School rebels in 'head teachers' spring'
There is something of a "head teachers' spring" going on at the moment.
It is the politest uprising, but it is giving ministers some very difficult homework over how schools in England are run and funded.
It is also unusual how heads are applying pressure - not through unions or strike threats, but by well coordinated and relentlessly reasonable demands.
These bastions of respectability are difficult opponents for the government to paint as the "usual suspects".
And the chancellor will be under pressure to find emergency money for schools in the Autumn Statement.
This week, almost every secondary state school head teacher in true-blue Surrey signed a ferocious letter to Prime Minister Theresa May expressing their "vehement" opposition to her grammar school plans.
Don't mess with the heads
In an unprecedented show of unity, heads said they were not going to put up with the unnecessary confusion and disruption being caused.
They also warned that the political acrobatics over increasing selection were missing the point over what schools really needed.
And if you talk to head teachers, you will hear a deafening chorus of what they are most worried about - a shortage of funding and teachers.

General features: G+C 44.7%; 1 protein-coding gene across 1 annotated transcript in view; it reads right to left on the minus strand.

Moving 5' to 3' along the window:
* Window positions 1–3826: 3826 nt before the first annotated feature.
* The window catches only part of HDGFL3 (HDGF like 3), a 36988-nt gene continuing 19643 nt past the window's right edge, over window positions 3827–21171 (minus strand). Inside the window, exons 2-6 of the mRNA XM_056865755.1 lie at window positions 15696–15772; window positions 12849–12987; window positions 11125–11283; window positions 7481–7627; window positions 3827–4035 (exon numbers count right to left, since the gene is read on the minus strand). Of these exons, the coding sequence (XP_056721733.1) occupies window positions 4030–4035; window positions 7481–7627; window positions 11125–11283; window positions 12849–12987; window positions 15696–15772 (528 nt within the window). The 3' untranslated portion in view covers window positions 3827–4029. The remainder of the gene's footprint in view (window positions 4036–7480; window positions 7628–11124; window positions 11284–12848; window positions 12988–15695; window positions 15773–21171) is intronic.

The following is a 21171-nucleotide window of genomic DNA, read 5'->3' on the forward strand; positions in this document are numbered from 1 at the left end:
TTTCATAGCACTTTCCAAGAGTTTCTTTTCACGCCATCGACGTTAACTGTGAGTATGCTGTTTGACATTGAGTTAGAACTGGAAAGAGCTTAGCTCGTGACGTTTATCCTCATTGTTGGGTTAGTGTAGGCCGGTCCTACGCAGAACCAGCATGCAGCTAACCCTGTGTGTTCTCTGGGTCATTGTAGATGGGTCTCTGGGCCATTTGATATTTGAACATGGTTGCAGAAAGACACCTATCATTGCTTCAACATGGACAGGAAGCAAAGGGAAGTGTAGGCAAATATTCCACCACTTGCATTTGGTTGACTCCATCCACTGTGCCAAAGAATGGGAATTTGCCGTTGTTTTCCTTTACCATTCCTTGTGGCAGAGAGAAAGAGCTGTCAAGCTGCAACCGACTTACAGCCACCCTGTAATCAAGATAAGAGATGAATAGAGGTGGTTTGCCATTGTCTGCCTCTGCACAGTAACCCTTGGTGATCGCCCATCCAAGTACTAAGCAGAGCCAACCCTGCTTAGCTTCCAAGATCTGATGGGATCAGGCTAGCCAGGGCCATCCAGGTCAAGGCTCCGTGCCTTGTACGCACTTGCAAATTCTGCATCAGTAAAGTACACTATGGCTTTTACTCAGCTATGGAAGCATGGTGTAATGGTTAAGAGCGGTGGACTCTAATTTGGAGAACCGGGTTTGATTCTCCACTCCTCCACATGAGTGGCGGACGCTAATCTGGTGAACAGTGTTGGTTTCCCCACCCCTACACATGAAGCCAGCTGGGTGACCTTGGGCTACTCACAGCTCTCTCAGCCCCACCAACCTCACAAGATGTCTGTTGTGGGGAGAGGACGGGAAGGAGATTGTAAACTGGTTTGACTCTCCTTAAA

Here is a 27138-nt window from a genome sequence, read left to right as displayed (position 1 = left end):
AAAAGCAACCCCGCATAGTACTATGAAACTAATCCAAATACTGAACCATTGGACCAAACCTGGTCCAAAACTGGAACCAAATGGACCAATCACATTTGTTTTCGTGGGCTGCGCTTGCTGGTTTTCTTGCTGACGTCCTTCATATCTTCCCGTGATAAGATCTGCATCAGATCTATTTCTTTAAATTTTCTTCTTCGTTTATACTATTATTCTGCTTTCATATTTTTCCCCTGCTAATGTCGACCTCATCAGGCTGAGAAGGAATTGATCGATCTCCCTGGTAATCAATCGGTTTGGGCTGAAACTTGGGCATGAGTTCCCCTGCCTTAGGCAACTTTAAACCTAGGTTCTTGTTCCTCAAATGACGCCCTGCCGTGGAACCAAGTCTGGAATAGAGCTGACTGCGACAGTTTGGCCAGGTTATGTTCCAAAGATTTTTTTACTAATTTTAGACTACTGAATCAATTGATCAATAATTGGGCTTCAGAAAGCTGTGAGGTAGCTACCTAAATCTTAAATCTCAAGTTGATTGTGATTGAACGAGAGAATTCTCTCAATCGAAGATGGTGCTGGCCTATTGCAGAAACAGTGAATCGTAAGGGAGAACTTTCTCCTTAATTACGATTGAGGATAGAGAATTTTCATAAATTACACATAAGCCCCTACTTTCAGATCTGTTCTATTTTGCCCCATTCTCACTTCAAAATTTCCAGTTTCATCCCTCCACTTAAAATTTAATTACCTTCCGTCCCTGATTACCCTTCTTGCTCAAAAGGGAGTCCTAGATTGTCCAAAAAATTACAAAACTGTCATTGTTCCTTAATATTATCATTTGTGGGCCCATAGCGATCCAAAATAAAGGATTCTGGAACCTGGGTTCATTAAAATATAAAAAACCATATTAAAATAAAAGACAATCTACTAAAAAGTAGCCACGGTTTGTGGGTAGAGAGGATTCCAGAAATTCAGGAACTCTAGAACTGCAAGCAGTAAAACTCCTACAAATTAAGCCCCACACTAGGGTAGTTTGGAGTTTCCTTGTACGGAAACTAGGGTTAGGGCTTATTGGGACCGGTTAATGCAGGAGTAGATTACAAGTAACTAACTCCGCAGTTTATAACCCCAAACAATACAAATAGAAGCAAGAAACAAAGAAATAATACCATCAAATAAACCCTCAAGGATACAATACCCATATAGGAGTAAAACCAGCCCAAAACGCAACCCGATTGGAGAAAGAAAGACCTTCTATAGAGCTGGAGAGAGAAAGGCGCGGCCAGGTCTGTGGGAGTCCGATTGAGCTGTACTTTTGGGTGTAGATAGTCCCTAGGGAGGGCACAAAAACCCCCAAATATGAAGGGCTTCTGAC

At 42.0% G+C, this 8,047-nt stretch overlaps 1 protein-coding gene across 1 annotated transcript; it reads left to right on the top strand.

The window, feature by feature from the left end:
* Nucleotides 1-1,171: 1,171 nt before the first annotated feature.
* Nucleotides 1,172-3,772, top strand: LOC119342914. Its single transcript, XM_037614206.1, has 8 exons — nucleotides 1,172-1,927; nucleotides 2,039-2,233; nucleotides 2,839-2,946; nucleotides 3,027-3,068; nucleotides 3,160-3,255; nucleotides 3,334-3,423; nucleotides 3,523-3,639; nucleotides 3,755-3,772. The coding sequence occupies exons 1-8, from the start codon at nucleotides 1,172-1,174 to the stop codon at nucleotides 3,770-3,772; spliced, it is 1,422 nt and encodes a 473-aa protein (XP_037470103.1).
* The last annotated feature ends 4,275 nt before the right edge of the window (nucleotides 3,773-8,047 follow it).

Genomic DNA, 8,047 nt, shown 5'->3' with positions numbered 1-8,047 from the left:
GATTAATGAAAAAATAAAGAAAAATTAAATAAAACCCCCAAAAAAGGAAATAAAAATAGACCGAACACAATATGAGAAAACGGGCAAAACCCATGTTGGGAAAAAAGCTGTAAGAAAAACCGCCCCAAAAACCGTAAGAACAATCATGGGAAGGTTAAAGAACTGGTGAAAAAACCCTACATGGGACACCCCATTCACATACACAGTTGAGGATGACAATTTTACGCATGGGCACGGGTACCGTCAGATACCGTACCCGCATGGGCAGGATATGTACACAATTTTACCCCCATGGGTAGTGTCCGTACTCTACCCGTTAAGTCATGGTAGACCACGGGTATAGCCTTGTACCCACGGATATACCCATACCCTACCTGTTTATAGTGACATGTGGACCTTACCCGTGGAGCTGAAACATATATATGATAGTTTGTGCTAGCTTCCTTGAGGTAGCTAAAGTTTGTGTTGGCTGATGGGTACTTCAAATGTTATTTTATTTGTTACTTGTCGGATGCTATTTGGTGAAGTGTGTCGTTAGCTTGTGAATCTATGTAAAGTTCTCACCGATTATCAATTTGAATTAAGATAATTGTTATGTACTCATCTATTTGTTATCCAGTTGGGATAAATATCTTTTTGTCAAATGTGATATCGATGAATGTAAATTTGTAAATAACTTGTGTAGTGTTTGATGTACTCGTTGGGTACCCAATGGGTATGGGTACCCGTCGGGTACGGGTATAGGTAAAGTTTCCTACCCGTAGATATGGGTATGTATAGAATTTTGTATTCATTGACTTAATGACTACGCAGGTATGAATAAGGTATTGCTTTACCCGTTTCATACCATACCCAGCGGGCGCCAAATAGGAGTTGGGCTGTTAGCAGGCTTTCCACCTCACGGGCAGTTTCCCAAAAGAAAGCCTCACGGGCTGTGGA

In another Tory heartland, West Sussex, head teachers have been mobilising.
Head teachers have marched on Downing Street, delivering a letter warning the prime minister that the lack of funds would mean cutting school hours or laying off teachers.
This was signed by every single state school head in the county.
Even more disconcerting for ministers, the head teachers wrote to 100,000 parents, warning that such cuts would be the consequence of inadequate funding.
This is a collision that the government will really want to avoid. Apart from not wanting such arguments in their own political backyard, head teachers are people with a lot of public credibility. Parents trust them, they are community leaders.
Ministers will have to decide whether they can risk calling their bluff.
It is a huge gamble for ministers, because the sight of pupils being sent home from cash-strapped schools would be a disaster.
But they will have to balance this with fears that if they agree to give extra funding to West Sussex schools, there will be a queue around the block from head teachers in other local authorities.
But there could be a way around this - such as a pot of emergency funding to allocate support depending on need.
Setting the rules
Head teachers have already pointed to the £500m that appeared to be available for the rapidly ditched plan to require all schools to become academies.
In the longer term, the much-postponed overhaul of school funding, the national funding formula, should relieve some funding gaps and local anomalies.
But there will be losers as well as winners in that change in funding.
And there will be other local groups of head teachers looking to flex their muscles and test the strength of their position.
Ministers can announce all kinds of initiatives, but they depend on head teachers and their staff to put them into practice.
Heads have been complaining for years about politicians overloading them with strategies and initiatives.
But in these strange political times, heads seem to be stirring into action and wanting to set their own rules.
If head teachers, reasonable, respectable and reassuring, decide they want things done differently, they will be a tough group to dismiss.